To start building your credit from scratch, use your credit card to buy things you would normally, like gas or groceries. Then, at the end of the month, pay off the balance in full. After a few months, your credit score will start to rise.
Your goal is to get your credit score high enough to qualify for an unsecured credit card. These tend to have greater benefits. For example, you could get a cashback credit card that rewards you with cash when you use your card. Remember to use your card responsibility and never purchase high-price items that stretch your finances.
A word of advice with secured credit cards: make sure the lender reports payments to all of the three credit bureaus—Experian, Equifax, and TransUnion. Also, shop around for secured credit cards that don’t charge an annual fee.
2. Get a credit-builder loan
To help get you started, some lenders offer credit-builder loans. As you’d expect, these are issued to help you get a good credit score.
So, how do these loans work? The lender puts the money you borrow into an account. You then make payments until the loan is paid off in full. During this time, the lender reports these payments to the credit bureaus. When you have paid off the loan in full, you get your funds, and your credit score gets a nice boost.
To find where to get credit-builder loans, check out credit unions or community banks.
3. Become an authorized user to start building credit
If you’ve just turned 18 and want to build credit, you could become an authorized user of your parent’s credit card. Their good credit history will count toward your credit score. Of course, you need to make sure that they’ve got a good credit score. Also, they need to trust you enough to make you an authorized user. But this can be the first step in your journey to starting your credit history.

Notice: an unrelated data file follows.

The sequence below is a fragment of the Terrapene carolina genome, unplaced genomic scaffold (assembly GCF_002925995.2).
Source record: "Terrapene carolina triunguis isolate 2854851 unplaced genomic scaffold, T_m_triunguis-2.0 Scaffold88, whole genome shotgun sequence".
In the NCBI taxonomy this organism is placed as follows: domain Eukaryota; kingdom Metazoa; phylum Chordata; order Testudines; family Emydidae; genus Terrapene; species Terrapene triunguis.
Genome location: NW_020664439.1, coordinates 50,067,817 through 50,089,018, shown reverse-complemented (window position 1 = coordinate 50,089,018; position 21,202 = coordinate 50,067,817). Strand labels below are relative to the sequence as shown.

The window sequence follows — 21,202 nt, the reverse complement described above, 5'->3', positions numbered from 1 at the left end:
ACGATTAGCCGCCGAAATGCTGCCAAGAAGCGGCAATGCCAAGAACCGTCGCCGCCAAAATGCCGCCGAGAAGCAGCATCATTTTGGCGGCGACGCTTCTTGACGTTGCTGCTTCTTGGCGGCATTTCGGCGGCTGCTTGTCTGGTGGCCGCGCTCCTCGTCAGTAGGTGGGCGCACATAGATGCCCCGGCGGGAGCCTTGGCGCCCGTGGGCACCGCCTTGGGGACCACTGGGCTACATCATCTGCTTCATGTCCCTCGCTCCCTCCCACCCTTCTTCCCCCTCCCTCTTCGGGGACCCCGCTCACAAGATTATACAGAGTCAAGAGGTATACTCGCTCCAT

But be careful: if you go crazy with the card and rack up a lot of debt, your parents are ultimately responsible for paying. The last thing you want is for their credit to take a hit.
The good news is that in some cases, you don’t even have to use the card to benefit. So, check out with the credit card provider if they report authorized users to credit rating bureaus.
4. Build credit with utilities you pay
You can even build up your credit score using the rent and utilities you already pay. For example, signing up for Experian Boost allows your utility payments and cell phone bills to be calculated in your credit score. Reporting your utility payments is one way that your excellent financial activity can boost your credit score.
Also, check out rent-reporting services that put your rent payments on your credit report.
Building Your Credit Score with No Credit History
You can create a good credit score fast by using a secured credit card, taking out a credit-builder loan, and using your utility payments to boost your score.
Now that you’ve taken your first few steps on your credit journey, you don’t want to trip up along the way. One late payment or maxing out on credit cards will damage your credit reputation. As a general rule of thumb, never use more than 30% of your credit card limit and, if possible, pay off the balance each month. In time you will build up a good credit score, which allows you access to larger loans or mortgages at lower interest rates.